In 1921, the school system in our small town had a problem – too many kids and too few classrooms. The solution reached by those in charge of the Second Avenue Grade School was to turn an unused coal bin into an additional first grade place of learning.
Those of us who had just turned five years old were shuttled downstairs into this dark and dank place with its remodeled coal shuttle window and odors of stored floor polish.
Knowing I had been sentenced here with no chance of parole, I determined not to talk, no matter who was questioning me and at the first unsupervised recess I took off running the four blocks to my home.
Sent back in shame, I tried to slip in unnoticed with the other children, whose ruffled hair and sweaty faces from turns on the slippery slide had marked them as normal returnees from recess. That’s how the teacher knew I was a kid to be watched.
I tried to tell my parents I couldn’t find my shoes when it was time to go back to the dungeon the next day, but somehow I found myself again in that Black Hole, trying to learn a song about a hopping rabbit. Life was grim.
Then there was a knock at the classroom door. The teacher began to talk to a lady in a flowered dress who was saying something about coming from California and that she was sorry she was late. Behind her was a person dressed in white – we couldn’t see very much of this someone.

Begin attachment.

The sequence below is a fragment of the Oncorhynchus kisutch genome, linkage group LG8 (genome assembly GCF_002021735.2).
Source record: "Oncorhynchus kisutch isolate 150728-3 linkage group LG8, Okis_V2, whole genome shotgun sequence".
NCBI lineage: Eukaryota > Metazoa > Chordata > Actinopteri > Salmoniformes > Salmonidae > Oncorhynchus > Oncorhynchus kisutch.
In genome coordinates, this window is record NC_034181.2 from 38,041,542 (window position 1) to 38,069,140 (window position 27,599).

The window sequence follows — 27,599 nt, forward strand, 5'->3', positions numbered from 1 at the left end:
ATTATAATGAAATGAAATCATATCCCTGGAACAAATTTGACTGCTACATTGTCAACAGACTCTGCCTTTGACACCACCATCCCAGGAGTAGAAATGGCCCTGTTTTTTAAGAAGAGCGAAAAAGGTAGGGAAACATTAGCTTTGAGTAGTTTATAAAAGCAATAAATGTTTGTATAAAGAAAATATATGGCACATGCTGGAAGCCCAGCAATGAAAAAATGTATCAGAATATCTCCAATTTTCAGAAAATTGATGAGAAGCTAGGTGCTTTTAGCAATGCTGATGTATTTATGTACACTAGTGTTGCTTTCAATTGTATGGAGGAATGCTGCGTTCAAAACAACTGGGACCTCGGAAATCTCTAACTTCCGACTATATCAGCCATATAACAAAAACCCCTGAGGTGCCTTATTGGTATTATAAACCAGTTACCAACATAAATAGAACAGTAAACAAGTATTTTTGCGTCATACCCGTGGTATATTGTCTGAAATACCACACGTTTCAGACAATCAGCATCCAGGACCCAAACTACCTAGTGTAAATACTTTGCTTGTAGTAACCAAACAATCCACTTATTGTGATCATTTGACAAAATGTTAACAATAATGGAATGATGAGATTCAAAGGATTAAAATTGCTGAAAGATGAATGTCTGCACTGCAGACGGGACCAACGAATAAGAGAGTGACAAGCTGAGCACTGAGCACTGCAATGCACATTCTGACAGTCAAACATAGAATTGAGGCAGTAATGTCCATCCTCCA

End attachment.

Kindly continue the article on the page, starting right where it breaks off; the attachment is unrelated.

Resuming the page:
The door closed, the lady left, and the teacher push a child in beside her desk. “This is Charles,” she told us. “And he will be in our class.”
Now, the boys in our school usually wore overalls or ugly, colored short pants. This kid was dressed in a white suit and when the teacher pulled off his matching cap a shower of black glossy curls came tumbling out.
I had never seen such a vision and I blurted out without permission, “Miss Gardner can I sit with Charles?”
She was so shocked to hear my voice she pushed both of us into one desk. The sun came through the little window, the room smelled of honeysuckle and I could sing about the hoppy rabbit with gusto.
It was love – I didn’t know it then – but it sure felt wonderful.
Mary Elizabeth Mruzik